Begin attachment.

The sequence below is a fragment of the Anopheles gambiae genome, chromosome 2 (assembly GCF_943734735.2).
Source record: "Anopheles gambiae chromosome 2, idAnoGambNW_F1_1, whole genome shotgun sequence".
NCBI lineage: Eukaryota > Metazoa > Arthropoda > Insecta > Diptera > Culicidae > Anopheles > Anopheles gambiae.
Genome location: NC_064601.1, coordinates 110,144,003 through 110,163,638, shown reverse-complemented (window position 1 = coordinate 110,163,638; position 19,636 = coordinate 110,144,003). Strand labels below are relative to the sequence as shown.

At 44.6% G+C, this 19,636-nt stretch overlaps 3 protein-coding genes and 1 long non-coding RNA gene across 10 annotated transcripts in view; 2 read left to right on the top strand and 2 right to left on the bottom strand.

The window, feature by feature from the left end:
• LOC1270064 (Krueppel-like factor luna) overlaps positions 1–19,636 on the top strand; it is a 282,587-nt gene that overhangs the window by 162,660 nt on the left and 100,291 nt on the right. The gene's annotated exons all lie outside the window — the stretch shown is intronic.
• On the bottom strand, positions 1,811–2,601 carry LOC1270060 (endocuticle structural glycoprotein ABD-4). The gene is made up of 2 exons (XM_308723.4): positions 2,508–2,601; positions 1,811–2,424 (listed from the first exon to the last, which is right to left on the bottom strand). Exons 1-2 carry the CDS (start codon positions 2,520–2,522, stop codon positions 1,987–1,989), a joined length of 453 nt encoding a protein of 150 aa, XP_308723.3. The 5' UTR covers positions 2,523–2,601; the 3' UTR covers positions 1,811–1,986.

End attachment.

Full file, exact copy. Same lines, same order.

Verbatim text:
The sequence below is a fragment of the Anopheles gambiae genome, chromosome 2 (assembly GCF_943734735.2).
Source record: "Anopheles gambiae chromosome 2, idAnoGambNW_F1_1, whole genome shotgun sequence".
NCBI lineage: Eukaryota > Metazoa > Arthropoda > Insecta > Diptera > Culicidae > Anopheles > Anopheles gambiae.
Genome location: NC_064601.1, coordinates 110,144,003 through 110,163,638, shown reverse-complemented (window position 1 = coordinate 110,163,638; position 19,636 = coordinate 110,144,003). Strand labels below are relative to the sequence as shown.

At 44.6% G+C, this 19,636-nt stretch overlaps 3 protein-coding genes and 1 long non-coding RNA gene across 10 annotated transcripts in view; 2 read left to right on the top strand and 2 right to left on the bottom strand.

The window, feature by feature from the left end:
• LOC1270064 (Krueppel-like factor luna) overlaps positions 1–19,636 on the top strand; it is a 282,587-nt gene that overhangs the window by 162,660 nt on the left and 100,291 nt on the right. The gene's annotated exons all lie outside the window — the stretch shown is intronic.
• On the bottom strand, positions 1,811–2,601 carry LOC1270060 (endocuticle structural glycoprotein ABD-4). The gene is made up of 2 exons (XM_308723.4): positions 2,508–2,601; positions 1,811–2,424 (listed from the first exon to the last, which is right to left on the bottom strand). Exons 1-2 carry the CDS (start codon positions 2,520–2,522, stop codon positions 1,987–1,989), a joined length of 453 nt encoding a protein of 150 aa, XP_308723.3. The 5' UTR covers positions 2,523–2,601; the 3' UTR covers positions 1,811–1,986.